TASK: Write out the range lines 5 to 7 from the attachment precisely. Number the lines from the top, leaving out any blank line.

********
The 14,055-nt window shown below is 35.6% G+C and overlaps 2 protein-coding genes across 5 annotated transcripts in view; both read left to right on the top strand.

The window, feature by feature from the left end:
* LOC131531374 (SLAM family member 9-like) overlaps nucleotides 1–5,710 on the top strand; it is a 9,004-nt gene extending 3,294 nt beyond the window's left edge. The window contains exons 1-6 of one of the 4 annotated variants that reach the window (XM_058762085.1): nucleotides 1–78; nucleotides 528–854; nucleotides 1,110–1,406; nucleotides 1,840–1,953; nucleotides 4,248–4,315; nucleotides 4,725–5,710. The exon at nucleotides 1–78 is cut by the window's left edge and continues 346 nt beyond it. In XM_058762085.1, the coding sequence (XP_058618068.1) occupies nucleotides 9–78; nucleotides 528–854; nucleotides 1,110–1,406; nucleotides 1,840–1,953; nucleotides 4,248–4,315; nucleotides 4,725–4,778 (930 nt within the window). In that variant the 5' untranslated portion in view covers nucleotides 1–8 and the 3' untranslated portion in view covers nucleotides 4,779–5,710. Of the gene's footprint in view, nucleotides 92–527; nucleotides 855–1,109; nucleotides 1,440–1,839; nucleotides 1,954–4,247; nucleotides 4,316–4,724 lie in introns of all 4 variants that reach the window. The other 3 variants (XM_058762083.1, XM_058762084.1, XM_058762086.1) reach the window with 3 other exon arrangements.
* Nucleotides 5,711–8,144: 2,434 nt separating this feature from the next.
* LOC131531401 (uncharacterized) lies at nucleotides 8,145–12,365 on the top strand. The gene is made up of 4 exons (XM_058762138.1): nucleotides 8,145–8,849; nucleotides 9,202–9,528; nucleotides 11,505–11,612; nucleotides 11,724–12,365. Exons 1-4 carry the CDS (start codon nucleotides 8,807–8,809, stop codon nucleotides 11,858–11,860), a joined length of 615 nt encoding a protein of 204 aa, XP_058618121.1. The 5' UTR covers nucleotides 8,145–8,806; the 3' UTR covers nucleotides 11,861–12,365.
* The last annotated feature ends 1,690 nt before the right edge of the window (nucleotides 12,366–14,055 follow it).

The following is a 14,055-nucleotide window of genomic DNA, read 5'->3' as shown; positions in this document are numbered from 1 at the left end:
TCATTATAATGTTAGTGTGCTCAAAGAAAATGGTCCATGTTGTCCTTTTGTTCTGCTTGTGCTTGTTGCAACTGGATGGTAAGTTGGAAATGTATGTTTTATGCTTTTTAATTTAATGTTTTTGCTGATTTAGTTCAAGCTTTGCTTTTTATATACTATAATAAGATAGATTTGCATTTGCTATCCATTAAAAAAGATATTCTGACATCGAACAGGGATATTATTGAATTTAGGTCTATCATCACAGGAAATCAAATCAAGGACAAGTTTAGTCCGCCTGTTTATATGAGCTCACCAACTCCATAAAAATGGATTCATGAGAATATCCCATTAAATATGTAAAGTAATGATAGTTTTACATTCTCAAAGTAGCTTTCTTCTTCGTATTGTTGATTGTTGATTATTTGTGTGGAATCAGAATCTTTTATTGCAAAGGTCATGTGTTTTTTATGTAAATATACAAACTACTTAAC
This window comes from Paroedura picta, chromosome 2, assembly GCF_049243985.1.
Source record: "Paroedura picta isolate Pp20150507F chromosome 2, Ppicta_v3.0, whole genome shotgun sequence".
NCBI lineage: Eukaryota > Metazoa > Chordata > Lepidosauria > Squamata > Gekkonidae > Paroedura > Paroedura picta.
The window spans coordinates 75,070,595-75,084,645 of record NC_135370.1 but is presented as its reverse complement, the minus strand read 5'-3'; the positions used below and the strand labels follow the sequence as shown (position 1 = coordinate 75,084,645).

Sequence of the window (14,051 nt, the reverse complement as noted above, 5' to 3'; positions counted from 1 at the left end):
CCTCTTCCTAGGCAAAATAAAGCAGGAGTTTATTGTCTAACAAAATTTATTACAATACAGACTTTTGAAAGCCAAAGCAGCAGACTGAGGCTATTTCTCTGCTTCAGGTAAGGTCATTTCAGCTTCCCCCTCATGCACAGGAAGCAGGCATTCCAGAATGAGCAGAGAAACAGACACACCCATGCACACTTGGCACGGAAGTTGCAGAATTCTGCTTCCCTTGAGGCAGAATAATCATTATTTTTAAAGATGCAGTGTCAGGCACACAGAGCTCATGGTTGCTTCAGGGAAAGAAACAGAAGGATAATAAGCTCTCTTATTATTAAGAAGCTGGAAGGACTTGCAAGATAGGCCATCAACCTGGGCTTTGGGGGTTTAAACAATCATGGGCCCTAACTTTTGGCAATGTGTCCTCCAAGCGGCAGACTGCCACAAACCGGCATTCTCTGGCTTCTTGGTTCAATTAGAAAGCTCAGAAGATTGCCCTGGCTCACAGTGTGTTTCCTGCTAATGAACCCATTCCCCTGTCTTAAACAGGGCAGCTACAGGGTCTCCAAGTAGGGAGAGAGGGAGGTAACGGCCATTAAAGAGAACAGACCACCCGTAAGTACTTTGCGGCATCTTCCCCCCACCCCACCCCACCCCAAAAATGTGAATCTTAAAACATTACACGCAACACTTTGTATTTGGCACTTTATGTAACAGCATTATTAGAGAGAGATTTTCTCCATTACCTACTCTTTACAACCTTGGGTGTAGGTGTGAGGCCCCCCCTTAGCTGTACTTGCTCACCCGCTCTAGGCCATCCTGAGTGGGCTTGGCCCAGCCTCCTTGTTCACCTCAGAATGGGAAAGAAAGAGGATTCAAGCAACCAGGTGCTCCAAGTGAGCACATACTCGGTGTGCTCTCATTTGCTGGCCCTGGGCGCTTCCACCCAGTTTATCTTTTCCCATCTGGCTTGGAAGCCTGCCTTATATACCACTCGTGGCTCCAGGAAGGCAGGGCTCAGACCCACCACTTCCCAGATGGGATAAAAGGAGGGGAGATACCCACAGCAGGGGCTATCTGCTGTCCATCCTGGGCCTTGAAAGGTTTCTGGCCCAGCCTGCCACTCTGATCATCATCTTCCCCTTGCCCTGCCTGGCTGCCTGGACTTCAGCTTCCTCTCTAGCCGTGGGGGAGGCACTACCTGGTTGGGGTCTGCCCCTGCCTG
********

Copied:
* LOC131531401 (uncharacterized) lies at nucleotides 8,145–12,365 on the top strand. The gene is made up of 4 exons (XM_058762138.1): nucleotides 8,145–8,849; nucleotides 9,202–9,528; nucleotides 11,505–11,612; nucleotides 11,724–12,365. Exons 1-4 carry the CDS (start codon nucleotides 8,807–8,809, stop codon nucleotides 11,858–11,860), a joined length of 615 nt encoding a protein of 204 aa, XP_058618121.1. The 5' UTR covers nucleotides 8,145–8,806; the 3' UTR covers nucleotides 11,861–12,365.
* The last annotated feature ends 1,690 nt before the right edge of the window (nucleotides 12,366–14,055 follow it).

The following is a 14,055-nucleotide window of genomic DNA, read 5'->3' as shown; positions in this document are numbered from 1 at the left end: